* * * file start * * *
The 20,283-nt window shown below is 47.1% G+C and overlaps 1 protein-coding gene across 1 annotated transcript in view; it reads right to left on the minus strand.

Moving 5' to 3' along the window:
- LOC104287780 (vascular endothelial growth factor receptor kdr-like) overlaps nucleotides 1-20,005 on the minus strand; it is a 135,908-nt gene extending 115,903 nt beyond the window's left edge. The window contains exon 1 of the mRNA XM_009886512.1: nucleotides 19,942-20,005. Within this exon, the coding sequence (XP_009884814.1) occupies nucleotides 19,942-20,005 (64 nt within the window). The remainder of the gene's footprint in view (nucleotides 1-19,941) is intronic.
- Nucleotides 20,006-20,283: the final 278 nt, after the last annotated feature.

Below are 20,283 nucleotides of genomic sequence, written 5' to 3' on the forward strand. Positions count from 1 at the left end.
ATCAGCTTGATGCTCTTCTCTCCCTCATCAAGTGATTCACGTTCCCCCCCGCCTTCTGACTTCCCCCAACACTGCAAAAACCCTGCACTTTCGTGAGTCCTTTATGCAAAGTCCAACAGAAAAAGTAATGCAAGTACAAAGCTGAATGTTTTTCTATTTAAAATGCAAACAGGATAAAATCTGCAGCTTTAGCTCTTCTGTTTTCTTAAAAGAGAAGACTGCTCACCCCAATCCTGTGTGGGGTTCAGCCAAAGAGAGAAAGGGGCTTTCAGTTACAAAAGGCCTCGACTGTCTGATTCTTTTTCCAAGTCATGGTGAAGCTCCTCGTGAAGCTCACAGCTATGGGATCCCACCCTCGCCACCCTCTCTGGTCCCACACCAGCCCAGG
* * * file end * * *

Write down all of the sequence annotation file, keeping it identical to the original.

The 20,283-nt window shown below is 47.1% G+C and overlaps 1 protein-coding gene across 1 annotated transcript in view; it reads right to left on the minus strand.

Moving 5' to 3' along the window:
- LOC104287780 (vascular endothelial growth factor receptor kdr-like) overlaps nucleotides 1-20,005 on the minus strand; it is a 135,908-nt gene extending 115,903 nt beyond the window's left edge. The window contains exon 1 of the mRNA XM_009886512.1: nucleotides 19,942-20,005. Within this exon, the coding sequence (XP_009884814.1) occupies nucleotides 19,942-20,005 (64 nt within the window). The remainder of the gene's footprint in view (nucleotides 1-19,941) is intronic.
- Nucleotides 20,006-20,283: the final 278 nt, after the last annotated feature.

Below are 20,283 nucleotides of genomic sequence, written 5' to 3' on the forward strand. Positions count from 1 at the left end.
ATCAGCTTGATGCTCTTCTCTCCCTCATCAAGTGATTCACGTTCCCCCCCGCCTTCTGACTTCCCCCAACACTGCAAAAACCCTGCACTTTCGTGAGTCCTTTATGCAAAGTCCAACAGAAAAAGTAATGCAAGTACAAAGCTGAATGTTTTTCTATTTAAAATGCAAACAGGATAAAATCTGCAGCTTTAGCTCTTCTGTTTTCTTAAAAGAGAAGACTGCTCACCCCAATCCTGTGTGGGGTTCAGCCAAAGAGAGAAAGGGGCTTTCAGTTACAAAAGGCCTCGACTGTCTGATTCTTTTTCCAAGTCATGGTGAAGCTCCTCGTGAAGCTCACAGCTATGGGATCCCACCCTCGCCACCCTCTCTGGTCCCACACCAGCCCAGG